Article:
The Night Shift is the on-set diary of Fighting Owl Film's new independent supernatural-adventure-comedy of the same name currently in pre-production in Mobile, AL. Over the course of the next several weeks and months, you'll get an insider's peek at what it's like for filmmakers to craft a new entry of paranormal pop culture from Erin Lilley, a producer and actress on the film.
Falling With Style
Khristian Fulmer is the lead actor for The Night Shift (he plays Rue Morgan, nightwatchman extraordinaire). He's also our stunt choreographer. Before he came to us, Khristian worked as a stuntman in a wild west show in Colorado and has very graciously offered to help teach those of us involved in any stuntwork how to stay out of the hospital.
Before I go any further, please note that while there is not a lot of stuntwork in The Night Shift, and nothing is super complicated, we have a trained professional helping us. Without choreography and practice, even the simplest stunt could end up getting someone hurt, and we don't want that. More importantly, our insurance company doesn't want that. Please do not attempt any form of stuntwork without professional supervision. If you've ever watched anything on YouTube, you know it can end badly.
So, with that in mind, Khristian, Andrew (who plays the cowboy demon, Trigger, and is pictured here with Khristian), Thomas (the director/my other half), Stacey (asst. director/video diary) and I met last Saturday to plan some fights. As I mentioned in a previous post, we don't have a physical studio. Fighting Owl Films and The Night Shift are based out of my townhouse apartment. We don't have a dance studio or rehearsal space, or anything fancy like that. Heck, Thomas and I barely have living space right now. We grabbed a mat from the local sporting goods store and headed over to a grassy space near our building to get started.
There are pros and cons to this sort of practice space, with the major pro being that it mimics the environment we'll be filming in. However, now our neighbors (including the ones with the Christmas wreath still on the door, only now with added Easter decorations) all think we're completely insane. Honestly, I don't totally blame them.
For starters, we spent the first half of the rehearsal on Khristian and Andrew's fist fight. That meant the neighbors saw two twenty-somethings pummeling each other, with one flying through the air repeatedly. All the while three other adults looked on, taking pictures and video of the whole thing. Every now and then, the fight would break up, and the participants would grab some water, chat for a bit, and then start up again doing the same exact moves. We were a novelty. A few neighbors even came outside to gawk. Not one asked what we were doing.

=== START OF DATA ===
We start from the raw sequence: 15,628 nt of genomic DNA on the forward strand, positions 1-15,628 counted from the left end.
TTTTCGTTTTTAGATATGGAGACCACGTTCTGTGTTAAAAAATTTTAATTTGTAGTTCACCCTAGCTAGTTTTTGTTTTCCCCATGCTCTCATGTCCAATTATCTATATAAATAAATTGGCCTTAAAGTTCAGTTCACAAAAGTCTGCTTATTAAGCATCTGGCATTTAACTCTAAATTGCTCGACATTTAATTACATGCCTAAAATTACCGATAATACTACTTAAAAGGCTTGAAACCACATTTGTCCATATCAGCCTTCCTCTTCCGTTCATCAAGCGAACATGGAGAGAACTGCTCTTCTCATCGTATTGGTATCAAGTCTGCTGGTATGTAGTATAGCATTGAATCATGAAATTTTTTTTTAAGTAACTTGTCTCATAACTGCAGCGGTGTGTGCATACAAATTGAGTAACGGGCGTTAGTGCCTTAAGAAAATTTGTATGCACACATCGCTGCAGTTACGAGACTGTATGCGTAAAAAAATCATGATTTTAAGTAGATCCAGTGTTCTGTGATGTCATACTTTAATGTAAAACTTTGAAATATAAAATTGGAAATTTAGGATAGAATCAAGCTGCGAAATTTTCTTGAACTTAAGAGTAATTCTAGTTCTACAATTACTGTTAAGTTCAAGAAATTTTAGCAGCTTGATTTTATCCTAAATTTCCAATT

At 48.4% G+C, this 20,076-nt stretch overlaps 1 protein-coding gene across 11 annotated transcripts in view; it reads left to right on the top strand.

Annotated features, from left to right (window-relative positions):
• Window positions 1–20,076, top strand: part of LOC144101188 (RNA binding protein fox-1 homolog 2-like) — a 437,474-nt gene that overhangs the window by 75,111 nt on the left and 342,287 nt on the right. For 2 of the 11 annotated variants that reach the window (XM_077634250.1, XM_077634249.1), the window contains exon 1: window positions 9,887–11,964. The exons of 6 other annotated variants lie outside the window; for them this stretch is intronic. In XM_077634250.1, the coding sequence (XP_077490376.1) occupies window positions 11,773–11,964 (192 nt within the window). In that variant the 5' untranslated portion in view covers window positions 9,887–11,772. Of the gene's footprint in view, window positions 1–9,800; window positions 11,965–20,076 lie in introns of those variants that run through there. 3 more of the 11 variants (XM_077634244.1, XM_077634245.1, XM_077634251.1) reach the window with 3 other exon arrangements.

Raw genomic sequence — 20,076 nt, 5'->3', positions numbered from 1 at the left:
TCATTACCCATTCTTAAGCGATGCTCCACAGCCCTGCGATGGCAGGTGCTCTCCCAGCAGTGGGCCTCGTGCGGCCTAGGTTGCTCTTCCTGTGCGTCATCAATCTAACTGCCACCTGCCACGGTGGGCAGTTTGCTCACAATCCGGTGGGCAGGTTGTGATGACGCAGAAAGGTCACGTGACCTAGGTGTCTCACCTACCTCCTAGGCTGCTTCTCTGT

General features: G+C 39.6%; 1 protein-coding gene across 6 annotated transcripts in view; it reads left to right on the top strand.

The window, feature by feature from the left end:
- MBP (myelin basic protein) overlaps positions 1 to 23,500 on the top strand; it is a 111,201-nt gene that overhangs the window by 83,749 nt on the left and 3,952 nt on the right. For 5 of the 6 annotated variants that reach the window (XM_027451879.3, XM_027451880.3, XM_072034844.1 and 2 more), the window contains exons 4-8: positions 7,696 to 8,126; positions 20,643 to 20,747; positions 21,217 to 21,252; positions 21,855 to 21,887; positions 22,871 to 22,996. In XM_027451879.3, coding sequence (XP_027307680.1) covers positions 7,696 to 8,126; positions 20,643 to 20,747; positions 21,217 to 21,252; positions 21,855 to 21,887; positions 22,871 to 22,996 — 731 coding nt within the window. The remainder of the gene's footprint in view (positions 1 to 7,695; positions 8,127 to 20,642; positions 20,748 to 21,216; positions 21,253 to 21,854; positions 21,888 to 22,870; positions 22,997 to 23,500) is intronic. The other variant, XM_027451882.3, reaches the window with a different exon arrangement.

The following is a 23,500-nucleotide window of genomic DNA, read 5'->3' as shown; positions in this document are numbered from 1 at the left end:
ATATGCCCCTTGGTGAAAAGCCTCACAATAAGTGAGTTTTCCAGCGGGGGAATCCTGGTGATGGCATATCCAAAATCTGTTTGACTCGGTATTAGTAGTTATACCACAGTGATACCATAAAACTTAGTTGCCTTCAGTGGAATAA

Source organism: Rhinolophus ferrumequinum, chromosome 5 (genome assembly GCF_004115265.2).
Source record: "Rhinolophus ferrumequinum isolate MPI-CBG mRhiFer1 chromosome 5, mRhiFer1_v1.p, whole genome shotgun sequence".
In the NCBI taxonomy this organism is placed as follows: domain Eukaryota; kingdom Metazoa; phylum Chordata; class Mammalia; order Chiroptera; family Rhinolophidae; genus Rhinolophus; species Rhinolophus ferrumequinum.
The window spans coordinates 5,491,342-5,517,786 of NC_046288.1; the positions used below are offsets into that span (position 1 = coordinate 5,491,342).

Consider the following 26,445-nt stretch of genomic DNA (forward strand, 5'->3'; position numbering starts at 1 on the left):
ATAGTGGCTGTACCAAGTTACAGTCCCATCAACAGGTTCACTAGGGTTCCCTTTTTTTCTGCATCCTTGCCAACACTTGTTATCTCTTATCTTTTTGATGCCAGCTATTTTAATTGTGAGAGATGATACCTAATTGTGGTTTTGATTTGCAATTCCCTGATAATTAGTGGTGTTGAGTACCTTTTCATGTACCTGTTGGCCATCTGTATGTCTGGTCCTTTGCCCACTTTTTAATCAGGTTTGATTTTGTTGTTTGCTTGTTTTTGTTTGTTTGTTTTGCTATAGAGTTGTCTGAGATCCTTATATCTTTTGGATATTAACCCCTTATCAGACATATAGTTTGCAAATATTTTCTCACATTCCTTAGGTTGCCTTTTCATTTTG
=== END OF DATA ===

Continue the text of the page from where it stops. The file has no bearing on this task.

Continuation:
The second half of rehearsal was spent on my fall, and it must not have been anywhere near as interesting as the fist fight, because all the neighbors went back to their apartments. There's actually a lot more involved in falling straight backwards than you might think. It's completely choreographed, right down to which foot you start on, how far you lean forward before going back, where your hands go and all of that is before you add in the person tackling you.
That's right, I don't just fall, I get tackled like a football player. Now, I'm 5' 3" and weigh, well, not a lot. The tackler is 6-foot-tall and very muscular. I'll let you do the math. This is why we choreograph, folks.
I'm a little sore. Not terribly, though, and I really think I can attribute most of that to holding open a heavy choir folder through a very long Easter Vigil Mass. We have another stunt rehearsal in a couple of weeks to add in the tackling and choreograph one more fight. The mat is staying in the living room so I can practice in the evenings after work. With a little luck, by the time this is over, I'll have something new to add to the special skills section of my resume: "...dialects, ballet, falling with style."